GDC08 Notes – Building a Better Battle: HALO 3 AI Objectives

1260Eager crowd…

So I made lots of notes on the Building a Better Battle: HALO 3 AI Objectives talk by Damian Isla, and I finally wrote them up! You can find his slides on this page (direct link), and if you don’t have Office 2007, I made a quick printout to PDF from the 2007 viewer, which is oddly smaller then the original file. I’d recommend glancing through it if you read these, since I don’t usually copy all the stuff off the slides if I can help it.

You can also find additional notes by Damian himself here.

Halo 3 AI Objectives

  • Better == bigger (his note, not mine!), so Halo 3, bigger battles!
  • Designer tools talk, not on the individual AI. How to deal with designer control, etc.

Encounter logic

  • Better word then “battle” – can cover more situations
  • One particular fight is being demonstrated

Encounters are systems

  • Lots of guys and things to do
  • The illusion of strategic intelligence
  • Strategy is environment, story and pacing dependant
    • Environment – a certain level of the game
    • Story – in an example encounter, it might be an objective to protect
    • Both done by the level designer – the designer is the “couchcoach deciding the play in football”

Territory control game! The standard way it works:

  • Pushed back to fall back point
  • Pushed to “last stand” point
    • Breaks the AI/team (by killing most of them usually)
    • Player finishes them off
  • +additional spice
    • Snipers
    • Turrets
    • Hunters
    • Dropships
    • Swarms of buggers


  • The mission designers language for telling the AI what it should be doing
    • In Halo: Territory
      • Behaviour: Agressiveness, etc.
      • Rules of engagement
      • Player following
    • Encounter space has different tasks

The engine works on a control stack basis. 3 levels of things to do:

1. Encounter logic → Reassigning tasks (Mission designer / scripting)

2. Task → Noted above what constitutes a task. (Mission designer / scripting)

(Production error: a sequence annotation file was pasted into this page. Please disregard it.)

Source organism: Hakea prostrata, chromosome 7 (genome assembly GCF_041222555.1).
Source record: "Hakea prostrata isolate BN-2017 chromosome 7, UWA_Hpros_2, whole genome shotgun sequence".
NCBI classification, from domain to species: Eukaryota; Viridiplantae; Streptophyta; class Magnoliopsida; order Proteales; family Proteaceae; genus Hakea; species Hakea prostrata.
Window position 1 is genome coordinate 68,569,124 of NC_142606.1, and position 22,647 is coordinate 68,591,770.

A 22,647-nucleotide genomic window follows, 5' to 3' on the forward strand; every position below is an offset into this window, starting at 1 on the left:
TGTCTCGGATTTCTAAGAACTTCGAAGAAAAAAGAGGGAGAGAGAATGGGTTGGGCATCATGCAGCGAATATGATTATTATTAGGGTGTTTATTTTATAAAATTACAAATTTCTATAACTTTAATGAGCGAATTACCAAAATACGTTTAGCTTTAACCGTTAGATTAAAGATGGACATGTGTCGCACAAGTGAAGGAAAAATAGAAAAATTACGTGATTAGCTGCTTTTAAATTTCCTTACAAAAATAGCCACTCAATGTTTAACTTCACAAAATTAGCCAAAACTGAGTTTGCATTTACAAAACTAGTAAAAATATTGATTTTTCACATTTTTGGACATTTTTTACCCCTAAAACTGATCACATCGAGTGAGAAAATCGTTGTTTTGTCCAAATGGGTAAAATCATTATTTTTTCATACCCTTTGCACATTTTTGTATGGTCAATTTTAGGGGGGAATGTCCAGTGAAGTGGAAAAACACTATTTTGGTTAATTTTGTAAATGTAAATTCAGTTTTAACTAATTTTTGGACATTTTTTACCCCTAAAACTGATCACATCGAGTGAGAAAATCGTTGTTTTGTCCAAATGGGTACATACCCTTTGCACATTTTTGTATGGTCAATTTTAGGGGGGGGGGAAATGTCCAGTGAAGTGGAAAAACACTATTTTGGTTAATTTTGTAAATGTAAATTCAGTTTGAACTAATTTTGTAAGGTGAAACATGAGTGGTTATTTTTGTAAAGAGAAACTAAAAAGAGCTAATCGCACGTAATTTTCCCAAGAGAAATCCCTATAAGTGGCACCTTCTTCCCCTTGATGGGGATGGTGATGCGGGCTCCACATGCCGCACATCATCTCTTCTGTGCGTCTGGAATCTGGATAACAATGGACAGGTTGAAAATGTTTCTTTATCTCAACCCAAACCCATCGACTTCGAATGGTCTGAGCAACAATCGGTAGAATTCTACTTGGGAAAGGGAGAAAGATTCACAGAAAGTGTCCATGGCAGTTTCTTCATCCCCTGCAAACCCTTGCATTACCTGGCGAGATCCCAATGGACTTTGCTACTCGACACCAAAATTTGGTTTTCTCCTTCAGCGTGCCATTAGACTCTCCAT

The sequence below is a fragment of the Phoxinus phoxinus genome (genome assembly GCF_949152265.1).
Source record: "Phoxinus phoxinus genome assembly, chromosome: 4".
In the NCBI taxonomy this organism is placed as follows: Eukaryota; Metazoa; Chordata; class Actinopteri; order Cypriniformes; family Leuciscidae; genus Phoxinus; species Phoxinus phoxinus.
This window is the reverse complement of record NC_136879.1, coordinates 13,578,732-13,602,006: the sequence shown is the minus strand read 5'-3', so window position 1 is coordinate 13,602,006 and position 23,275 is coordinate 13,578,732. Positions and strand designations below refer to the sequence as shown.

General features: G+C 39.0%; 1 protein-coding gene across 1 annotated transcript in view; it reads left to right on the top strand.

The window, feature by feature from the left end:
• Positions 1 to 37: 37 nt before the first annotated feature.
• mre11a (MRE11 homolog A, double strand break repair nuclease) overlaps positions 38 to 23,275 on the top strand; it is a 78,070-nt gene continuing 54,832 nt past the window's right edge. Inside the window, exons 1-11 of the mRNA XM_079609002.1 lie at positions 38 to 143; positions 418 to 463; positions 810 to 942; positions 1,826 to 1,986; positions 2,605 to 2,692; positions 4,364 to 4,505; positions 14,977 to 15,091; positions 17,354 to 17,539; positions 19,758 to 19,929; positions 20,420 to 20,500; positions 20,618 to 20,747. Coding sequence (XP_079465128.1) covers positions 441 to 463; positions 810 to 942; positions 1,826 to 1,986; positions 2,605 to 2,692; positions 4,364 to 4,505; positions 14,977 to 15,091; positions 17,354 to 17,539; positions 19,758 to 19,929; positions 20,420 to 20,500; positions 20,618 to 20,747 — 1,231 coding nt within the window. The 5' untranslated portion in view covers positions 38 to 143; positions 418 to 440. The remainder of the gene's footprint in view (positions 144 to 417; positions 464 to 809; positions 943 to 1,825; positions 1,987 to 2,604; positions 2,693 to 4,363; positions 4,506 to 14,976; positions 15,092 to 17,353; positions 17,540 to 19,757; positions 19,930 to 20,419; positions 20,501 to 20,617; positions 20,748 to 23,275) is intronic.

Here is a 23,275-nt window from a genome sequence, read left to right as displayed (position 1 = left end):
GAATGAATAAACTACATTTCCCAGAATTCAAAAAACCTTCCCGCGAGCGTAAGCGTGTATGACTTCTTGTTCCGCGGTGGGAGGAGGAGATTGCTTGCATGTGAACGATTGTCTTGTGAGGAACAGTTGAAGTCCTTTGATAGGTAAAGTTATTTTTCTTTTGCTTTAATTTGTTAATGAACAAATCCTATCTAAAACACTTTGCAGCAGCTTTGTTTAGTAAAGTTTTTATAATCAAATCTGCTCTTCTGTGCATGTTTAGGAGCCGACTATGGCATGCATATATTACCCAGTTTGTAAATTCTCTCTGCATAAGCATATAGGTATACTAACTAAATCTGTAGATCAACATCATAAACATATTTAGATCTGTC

↓ ――――――――――――――――――――――――――――――――――――――――――――――
3. Squad → Folder of men for duration of life (that’s all there is to it), and is autonomous AI (done by AI engineers/designers). Split because this is not covered in the seminar, the top bits are covered however.

1270Problems with the Imperative method…look at those connections!

Encounter Logic

Several options…

Imperative method

  • Allows designers to have a FSM construction tool
  • Gets complicated fast!
    • eg; That for 3 encounters, it becomes n² complexity!

Declarative method

  • Sims-like
  • Give list of tasks, let system decide what to do.
    • Have structure
    • Reactive priorities – guard A, but B if possible
    • Subtasks – Guard B has 3 parts to guard (as noted previously; initial position, fallback 1/2/3…, final fallback

Behaviour trees are used for the individual AI

  • Choose one at each level, go deeper if chosen
  • Prioritised list

Maybe use task trees? – like the individual AI, use a hierarchical tree?
(check slides for example, pro/cons)

The tool

1280Squad distribution calculation, pretty simple and common sense.

Task logic

Make a decision for 24 guys between 3 equally important objectives – so 8 per generator, and 4 per sub location at objective given there are 2 locations at each generator.

Tasks have:

  • Priority
  • Activation script fragments
  • Capacities (to not fill a tiny room!)

Dynamic plInfo machine!

The UI is a hierarchy.


  • Determine what is active in subtree (some things deactivate on certain conditions)
  • Consider inactive ones to reassign (ones which are now inactive but still have squads assigned to the task)